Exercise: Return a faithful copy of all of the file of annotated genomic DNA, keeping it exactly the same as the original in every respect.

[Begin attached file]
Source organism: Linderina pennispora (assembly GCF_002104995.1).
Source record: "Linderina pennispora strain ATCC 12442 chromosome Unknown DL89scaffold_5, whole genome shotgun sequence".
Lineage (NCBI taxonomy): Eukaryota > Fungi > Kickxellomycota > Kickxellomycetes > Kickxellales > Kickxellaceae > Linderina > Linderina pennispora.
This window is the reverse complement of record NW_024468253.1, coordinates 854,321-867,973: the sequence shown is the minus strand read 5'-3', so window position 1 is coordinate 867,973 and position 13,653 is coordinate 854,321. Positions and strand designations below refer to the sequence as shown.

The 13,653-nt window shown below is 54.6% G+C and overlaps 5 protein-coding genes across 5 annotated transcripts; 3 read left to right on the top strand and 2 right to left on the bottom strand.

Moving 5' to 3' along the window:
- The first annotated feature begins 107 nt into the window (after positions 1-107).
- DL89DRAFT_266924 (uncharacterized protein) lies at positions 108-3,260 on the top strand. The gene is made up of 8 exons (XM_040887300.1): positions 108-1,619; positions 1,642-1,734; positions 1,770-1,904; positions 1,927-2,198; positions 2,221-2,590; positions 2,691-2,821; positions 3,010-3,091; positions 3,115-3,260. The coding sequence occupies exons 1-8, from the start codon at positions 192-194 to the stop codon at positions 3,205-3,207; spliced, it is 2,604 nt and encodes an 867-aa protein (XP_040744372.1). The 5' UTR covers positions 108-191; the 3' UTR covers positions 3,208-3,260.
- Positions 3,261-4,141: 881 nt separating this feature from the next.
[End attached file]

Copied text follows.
Source organism: Linderina pennispora (assembly GCF_002104995.1).
Source record: "Linderina pennispora strain ATCC 12442 chromosome Unknown DL89scaffold_5, whole genome shotgun sequence".
Lineage (NCBI taxonomy): Eukaryota > Fungi > Kickxellomycota > Kickxellomycetes > Kickxellales > Kickxellaceae > Linderina > Linderina pennispora.
This window is the reverse complement of record NW_024468253.1, coordinates 854,321-867,973: the sequence shown is the minus strand read 5'-3', so window position 1 is coordinate 867,973 and position 13,653 is coordinate 854,321. Positions and strand designations below refer to the sequence as shown.

The 13,653-nt window shown below is 54.6% G+C and overlaps 5 protein-coding genes across 5 annotated transcripts; 3 read left to right on the top strand and 2 right to left on the bottom strand.

Moving 5' to 3' along the window:
- The first annotated feature begins 107 nt into the window (after positions 1-107).
- DL89DRAFT_266924 (uncharacterized protein) lies at positions 108-3,260 on the top strand. The gene is made up of 8 exons (XM_040887300.1): positions 108-1,619; positions 1,642-1,734; positions 1,770-1,904; positions 1,927-2,198; positions 2,221-2,590; positions 2,691-2,821; positions 3,010-3,091; positions 3,115-3,260. The coding sequence occupies exons 1-8, from the start codon at positions 192-194 to the stop codon at positions 3,205-3,207; spliced, it is 2,604 nt and encodes an 867-aa protein (XP_040744372.1). The 5' UTR covers positions 108-191; the 3' UTR covers positions 3,208-3,260.
- Positions 3,261-4,141: 881 nt separating this feature from the next.